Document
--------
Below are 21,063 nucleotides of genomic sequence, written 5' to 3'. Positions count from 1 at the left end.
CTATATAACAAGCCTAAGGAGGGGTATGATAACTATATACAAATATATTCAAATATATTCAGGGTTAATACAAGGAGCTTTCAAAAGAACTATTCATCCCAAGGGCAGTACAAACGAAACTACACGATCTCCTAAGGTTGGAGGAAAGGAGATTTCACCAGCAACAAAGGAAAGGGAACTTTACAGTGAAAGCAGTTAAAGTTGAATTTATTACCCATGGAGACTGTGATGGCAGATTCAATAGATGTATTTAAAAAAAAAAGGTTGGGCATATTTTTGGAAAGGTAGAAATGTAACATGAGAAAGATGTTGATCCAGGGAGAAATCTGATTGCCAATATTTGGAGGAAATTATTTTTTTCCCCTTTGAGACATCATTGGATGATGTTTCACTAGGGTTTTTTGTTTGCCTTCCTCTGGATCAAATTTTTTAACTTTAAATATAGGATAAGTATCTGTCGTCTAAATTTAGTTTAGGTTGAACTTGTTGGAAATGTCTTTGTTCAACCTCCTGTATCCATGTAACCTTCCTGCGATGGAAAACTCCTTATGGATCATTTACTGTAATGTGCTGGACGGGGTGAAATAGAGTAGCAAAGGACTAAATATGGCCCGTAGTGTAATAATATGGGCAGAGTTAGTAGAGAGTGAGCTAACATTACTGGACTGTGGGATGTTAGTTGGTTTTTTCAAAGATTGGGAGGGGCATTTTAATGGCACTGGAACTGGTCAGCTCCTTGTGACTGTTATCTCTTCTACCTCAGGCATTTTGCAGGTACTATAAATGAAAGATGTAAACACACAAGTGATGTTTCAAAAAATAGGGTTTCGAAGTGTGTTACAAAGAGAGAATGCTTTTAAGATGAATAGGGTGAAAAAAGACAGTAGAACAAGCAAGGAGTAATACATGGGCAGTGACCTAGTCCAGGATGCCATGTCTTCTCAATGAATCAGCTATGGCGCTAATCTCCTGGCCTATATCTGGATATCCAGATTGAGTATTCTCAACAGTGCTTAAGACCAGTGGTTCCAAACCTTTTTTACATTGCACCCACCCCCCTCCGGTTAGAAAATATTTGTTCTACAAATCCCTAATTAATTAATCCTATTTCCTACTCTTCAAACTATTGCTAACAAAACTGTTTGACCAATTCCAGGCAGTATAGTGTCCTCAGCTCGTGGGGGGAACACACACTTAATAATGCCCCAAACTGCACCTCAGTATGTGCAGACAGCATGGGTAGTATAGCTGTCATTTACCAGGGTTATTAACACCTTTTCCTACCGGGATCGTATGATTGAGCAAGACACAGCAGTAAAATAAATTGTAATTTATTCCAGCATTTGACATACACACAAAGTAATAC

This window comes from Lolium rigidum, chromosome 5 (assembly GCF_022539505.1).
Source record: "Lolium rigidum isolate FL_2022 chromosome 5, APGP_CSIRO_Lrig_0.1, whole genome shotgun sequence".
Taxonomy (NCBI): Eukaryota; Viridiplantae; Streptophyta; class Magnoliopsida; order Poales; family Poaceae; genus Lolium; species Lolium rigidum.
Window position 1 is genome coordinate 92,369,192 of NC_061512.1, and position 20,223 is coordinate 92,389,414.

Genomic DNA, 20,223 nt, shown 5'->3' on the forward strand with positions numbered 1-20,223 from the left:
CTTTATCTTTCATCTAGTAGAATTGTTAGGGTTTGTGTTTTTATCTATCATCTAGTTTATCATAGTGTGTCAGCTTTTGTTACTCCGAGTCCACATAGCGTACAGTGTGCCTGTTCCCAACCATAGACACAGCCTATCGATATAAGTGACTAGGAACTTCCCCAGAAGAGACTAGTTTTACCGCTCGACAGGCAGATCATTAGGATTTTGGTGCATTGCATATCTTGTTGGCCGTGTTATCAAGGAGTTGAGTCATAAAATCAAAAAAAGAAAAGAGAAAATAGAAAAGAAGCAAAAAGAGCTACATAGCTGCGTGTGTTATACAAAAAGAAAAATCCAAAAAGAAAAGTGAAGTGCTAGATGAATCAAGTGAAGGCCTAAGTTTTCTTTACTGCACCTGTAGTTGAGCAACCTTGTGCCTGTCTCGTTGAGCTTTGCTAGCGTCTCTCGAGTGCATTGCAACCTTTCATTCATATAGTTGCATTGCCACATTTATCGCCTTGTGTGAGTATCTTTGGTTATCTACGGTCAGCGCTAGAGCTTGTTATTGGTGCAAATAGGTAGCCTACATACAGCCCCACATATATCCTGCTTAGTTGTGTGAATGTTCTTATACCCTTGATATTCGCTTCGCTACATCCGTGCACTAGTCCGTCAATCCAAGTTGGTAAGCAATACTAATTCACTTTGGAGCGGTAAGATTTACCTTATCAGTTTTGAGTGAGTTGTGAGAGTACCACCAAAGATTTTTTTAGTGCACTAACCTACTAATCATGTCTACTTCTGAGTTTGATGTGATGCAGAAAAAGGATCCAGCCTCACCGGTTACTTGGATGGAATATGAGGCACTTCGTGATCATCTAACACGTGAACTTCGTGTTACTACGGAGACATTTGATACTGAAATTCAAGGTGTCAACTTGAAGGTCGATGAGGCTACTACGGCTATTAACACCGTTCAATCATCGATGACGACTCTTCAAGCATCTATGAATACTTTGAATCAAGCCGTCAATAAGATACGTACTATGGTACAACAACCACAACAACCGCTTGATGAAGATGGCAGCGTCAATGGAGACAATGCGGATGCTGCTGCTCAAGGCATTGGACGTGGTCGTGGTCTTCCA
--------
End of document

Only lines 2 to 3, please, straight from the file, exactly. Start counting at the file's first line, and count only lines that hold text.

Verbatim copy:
CTATATAACAAGCCTAAGGAGGGGTATGATAACTATATACAAATATATTCAAATATATTCAGGGTTAATACAAGGAGCTTTCAAAAGAACTATTCATCCCAAGGGCAGTACAAACGAAACTACACGATCTCCTAAGGTTGGAGGAAAGGAGATTTCACCAGCAACAAAGGAAAGGGAACTTTACAGTGAAAGCAGTTAAAGTTGAATTTATTACCCATGGAGACTGTGATGGCAGATTCAATAGATGTATTTAAAAAAAAAAGGTTGGGCATATTTTTGGAAAGGTAGAAATGTAACATGAGAAAGATGTTGATCCAGGGAGAAATCTGATTGCCAATATTTGGAGGAAATTATTTTTTTCCCCTTTGAGACATCATTGGATGATGTTTCACTAGGGTTTTTTGTTTGCCTTCCTCTGGATCAAATTTTTTAACTTTAAATATAGGATAAGTATCTGTCGTCTAAATTTAGTTTAGGTTGAACTTGTTGGAAATGTCTTTGTTCAACCTCCTGTATCCATGTAACCTTCCTGCGATGGAAAACTCCTTATGGATCATTTACTGTAATGTGCTGGACGGGGTGAAATAGAGTAGCAAAGGACTAAATATGGCCCGTAGTGTAATAATATGGGCAGAGTTAGTAGAGAGTGAGCTAACATTACTGGACTGTGGGATGTTAGTTGGTTTTTTCAAAGATTGGGAGGGGCATTTTAATGGCACTGGAACTGGTCAGCTCCTTGTGACTGTTATCTCTTCTACCTCAGGCATTTTGCAGGTACTATAAATGAAAGATGTAAACACACAAGTGATGTTTCAAAAAATAGGGTTTCGAAGTGTGTTACAAAGAGAGAATGCTTTTAAGATGAATAGGGTGAAAAAAGACAGTAGAACAAGCAAGGAGTAATACATGGGCAGTGACCTAGTCCAGGATGCCATGTCTTCTCAATGAATCAGCTATGGCGCTAATCTCCTGGCCTATATCTGGATATCCAGATTGAGTATTCTCAACAGTGCTTAAGACCAGTGGTTCCAAACCTTTTTTACATTGCACCCACCCCCCTCCGGTTAGAAAATATTTGTTCTACAAATCCCTAATTAATTAATCCTATTTCCTACTCTTCAAACTATTGCTAACAAAACTGTTTGACCAATTCCAGGCAGTATAGTGTCCTCAGCTCGTGGGGGGAACACACACTTAATAATGCCCCAAACTGCACCTCAGTATGTGCAGACAGCATGGGTAGTATAGCTGTCATTTACCAGGGTTATTAACACCTTTTCCTACCGGGATCGTATGATTGAGCAAGACACAGCAGTAAAATAAATTGTAATTTATTCCAGCATTTGACATACACACAAAGTAATAC

This window comes from Lolium rigidum, chromosome 5 (assembly GCF_022539505.1).